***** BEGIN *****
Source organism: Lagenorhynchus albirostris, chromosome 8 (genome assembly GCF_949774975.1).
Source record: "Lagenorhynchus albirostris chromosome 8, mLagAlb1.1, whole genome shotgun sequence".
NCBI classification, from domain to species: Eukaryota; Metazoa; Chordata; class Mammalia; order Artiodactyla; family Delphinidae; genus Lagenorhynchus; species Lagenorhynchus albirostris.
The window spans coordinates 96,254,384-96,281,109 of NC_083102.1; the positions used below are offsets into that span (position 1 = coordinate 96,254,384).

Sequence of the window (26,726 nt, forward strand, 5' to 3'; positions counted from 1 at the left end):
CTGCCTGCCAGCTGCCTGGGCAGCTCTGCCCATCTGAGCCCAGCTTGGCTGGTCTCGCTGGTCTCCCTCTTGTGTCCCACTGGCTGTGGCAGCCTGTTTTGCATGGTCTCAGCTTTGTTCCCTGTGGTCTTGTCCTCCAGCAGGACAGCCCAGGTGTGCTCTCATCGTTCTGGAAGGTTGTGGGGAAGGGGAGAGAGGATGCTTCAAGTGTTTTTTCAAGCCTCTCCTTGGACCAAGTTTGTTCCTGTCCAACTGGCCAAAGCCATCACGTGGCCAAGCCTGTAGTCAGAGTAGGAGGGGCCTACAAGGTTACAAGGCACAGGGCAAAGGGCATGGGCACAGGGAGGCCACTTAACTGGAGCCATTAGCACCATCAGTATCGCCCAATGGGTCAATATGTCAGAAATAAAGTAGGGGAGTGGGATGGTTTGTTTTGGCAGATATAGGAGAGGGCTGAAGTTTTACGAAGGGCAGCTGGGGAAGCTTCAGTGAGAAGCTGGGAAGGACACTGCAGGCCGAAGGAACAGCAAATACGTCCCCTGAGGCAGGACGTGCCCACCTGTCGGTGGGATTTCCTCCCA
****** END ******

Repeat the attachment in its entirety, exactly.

Source organism: Lagenorhynchus albirostris, chromosome 8 (genome assembly GCF_949774975.1).
Source record: "Lagenorhynchus albirostris chromosome 8, mLagAlb1.1, whole genome shotgun sequence".
NCBI classification, from domain to species: Eukaryota; Metazoa; Chordata; class Mammalia; order Artiodactyla; family Delphinidae; genus Lagenorhynchus; species Lagenorhynchus albirostris.
The window spans coordinates 96,254,384-96,281,109 of NC_083102.1; the positions used below are offsets into that span (position 1 = coordinate 96,254,384).

Sequence of the window (26,726 nt, forward strand, 5' to 3'; positions counted from 1 at the left end):
CTGCCTGCCAGCTGCCTGGGCAGCTCTGCCCATCTGAGCCCAGCTTGGCTGGTCTCGCTGGTCTCCCTCTTGTGTCCCACTGGCTGTGGCAGCCTGTTTTGCATGGTCTCAGCTTTGTTCCCTGTGGTCTTGTCCTCCAGCAGGACAGCCCAGGTGTGCTCTCATCGTTCTGGAAGGTTGTGGGGAAGGGGAGAGAGGATGCTTCAAGTGTTTTTTCAAGCCTCTCCTTGGACCAAGTTTGTTCCTGTCCAACTGGCCAAAGCCATCACGTGGCCAAGCCTGTAGTCAGAGTAGGAGGGGCCTACAAGGTTACAAGGCACAGGGCAAAGGGCATGGGCACAGGGAGGCCACTTAACTGGAGCCATTAGCACCATCAGTATCGCCCAATGGGTCAATATGTCAGAAATAAAGTAGGGGAGTGGGATGGTTTGTTTTGGCAGATATAGGAGAGGGCTGAAGTTTTACGAAGGGCAGCTGGGGAAGCTTCAGTGAGAAGCTGGGAAGGACACTGCAGGCCGAAGGAACAGCAAATACGTCCCCTGAGGCAGGACGTGCCCACCTGTCGGTGGGATTTCCTCCCA